If you have a high school student, then you are probably well aware of the fact that SAT time is right around the corner. For many years now, the SAT has inflicted millions of high schoolers with a bad case of the test taking jitters, and today’s kids are no different. Fortunately, there are some things you can do as a parent to ease your child’s tensions. Here is a guide to helping your high school student prepare for the first round of SATs:
Start in advance. The SAT is a test that you simply cannot cram for – no ifs, ands, or buts. Therefore, you should make it a point to initiate a regular study time long before the arrival of the big day. This helps reinforce pertinent information so that it comes up naturally when it’s time to sit for the test.
Study resources. When it comes to studying for the SAT, there is no shortage of study material to help your high schooler get comfortable with the test. Whether your child is most comfortable learning with visuals, through listening, or by way of active engagement (writing, for example), a quick search of the Internet will return an endless variety of study resources suited for all types of learners, at all grade levels.
Before the test. There is a right way and a wrong way to go into such an important examination. Make sure your child gets a good night sleep the night before, and that you serve a well-balanced breakfast the morning of in order to get those brain juices flowing. Also, encourage your teenager to take some quiet time for meditation or relaxation right before sitting for the test, in order to clear the mind and ease the nerves for maximum concentration.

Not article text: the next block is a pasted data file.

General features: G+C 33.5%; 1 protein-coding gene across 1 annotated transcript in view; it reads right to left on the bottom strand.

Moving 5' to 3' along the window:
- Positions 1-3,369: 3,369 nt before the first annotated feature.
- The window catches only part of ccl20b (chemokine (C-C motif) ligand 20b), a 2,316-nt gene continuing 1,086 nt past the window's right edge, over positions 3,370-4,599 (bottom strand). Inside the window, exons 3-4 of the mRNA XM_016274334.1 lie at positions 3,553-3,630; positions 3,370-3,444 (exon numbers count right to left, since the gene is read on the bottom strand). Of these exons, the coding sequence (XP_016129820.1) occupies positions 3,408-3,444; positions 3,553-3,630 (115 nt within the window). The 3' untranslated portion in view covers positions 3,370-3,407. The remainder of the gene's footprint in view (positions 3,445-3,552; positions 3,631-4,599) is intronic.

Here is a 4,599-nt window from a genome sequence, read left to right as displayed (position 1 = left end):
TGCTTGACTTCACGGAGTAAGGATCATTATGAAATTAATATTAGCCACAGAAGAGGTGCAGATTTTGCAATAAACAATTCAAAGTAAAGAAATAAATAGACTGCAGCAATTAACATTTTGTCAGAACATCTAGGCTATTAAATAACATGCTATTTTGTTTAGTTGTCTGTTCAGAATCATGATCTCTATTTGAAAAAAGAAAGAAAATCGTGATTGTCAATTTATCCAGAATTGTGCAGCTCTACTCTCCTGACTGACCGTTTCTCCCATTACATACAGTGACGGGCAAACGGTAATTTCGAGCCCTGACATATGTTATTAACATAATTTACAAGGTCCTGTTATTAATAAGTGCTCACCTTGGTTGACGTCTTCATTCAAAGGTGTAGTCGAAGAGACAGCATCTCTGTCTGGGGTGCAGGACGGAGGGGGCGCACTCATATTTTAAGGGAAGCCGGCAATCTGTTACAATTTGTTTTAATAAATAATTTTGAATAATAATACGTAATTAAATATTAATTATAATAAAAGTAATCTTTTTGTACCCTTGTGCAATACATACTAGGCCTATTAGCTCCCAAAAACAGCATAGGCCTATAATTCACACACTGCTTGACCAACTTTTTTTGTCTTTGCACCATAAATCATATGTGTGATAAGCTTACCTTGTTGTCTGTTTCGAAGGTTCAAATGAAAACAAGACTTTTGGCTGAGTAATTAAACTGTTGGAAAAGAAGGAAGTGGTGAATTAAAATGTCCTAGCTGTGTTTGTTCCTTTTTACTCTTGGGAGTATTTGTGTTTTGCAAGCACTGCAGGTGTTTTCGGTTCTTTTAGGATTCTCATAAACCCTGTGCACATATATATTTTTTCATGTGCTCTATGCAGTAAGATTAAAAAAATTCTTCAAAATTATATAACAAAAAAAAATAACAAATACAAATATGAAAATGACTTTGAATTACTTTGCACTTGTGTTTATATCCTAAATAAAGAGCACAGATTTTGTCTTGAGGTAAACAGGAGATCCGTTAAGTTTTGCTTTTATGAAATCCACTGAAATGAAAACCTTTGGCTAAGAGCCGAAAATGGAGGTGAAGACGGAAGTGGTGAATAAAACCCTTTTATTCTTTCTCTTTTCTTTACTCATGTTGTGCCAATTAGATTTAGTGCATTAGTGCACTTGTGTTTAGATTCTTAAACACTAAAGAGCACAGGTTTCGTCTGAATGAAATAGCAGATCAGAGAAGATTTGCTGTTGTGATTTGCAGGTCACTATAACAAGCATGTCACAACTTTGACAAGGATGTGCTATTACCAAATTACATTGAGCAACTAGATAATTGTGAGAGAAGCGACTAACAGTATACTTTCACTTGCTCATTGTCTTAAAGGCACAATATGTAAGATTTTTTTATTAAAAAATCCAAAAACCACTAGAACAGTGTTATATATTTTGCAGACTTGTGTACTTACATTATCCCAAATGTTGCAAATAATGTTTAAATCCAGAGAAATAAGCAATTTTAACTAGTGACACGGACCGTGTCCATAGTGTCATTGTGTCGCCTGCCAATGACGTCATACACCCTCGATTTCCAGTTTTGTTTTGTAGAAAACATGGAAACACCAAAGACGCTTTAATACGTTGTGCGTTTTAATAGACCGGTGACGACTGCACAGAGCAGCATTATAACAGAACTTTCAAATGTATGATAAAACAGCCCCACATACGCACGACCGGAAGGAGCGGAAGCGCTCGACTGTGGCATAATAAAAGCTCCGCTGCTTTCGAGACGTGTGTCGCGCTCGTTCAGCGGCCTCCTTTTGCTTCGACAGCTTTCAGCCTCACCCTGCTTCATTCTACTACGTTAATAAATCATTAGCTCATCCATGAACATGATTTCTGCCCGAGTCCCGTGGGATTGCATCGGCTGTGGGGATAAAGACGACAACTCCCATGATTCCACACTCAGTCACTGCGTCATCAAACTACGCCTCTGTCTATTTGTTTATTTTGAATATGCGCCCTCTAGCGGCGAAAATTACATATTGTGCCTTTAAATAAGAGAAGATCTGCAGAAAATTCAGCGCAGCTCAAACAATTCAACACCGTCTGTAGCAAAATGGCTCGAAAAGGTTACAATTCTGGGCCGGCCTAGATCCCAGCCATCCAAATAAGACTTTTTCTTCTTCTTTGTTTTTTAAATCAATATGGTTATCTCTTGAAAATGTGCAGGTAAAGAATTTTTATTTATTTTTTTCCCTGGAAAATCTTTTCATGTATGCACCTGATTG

Put things into perspective. Not everyone tests well, and the first time of sitting for the SAT can be all the more nerve-racking due to the fact that your child doesn’t know what to expect. Help take some pressure off by putting things into perspective in this way, and by reminding your high schooler that, if things don’t go as well as you’d hoped, it is always possible to sit for the exam again. As a matter of fact, most high schoolers end up sitting for the exam more than once before they get a score they’re satisfied with.
Preparing to take the SAT is not necessarily fun or easy, but it certainly doesn’t have to be a source of stress. Help your high school child prepare for the SAT by following these practical tips.
About the Author: Rivka Monigold took the SAT exam 3 times before graduating high school. He worked with a group of Beverly Hills tutors and spent a lot of time studying at home in order to get the best scores possible. Plan in advance and you’ll do fine.
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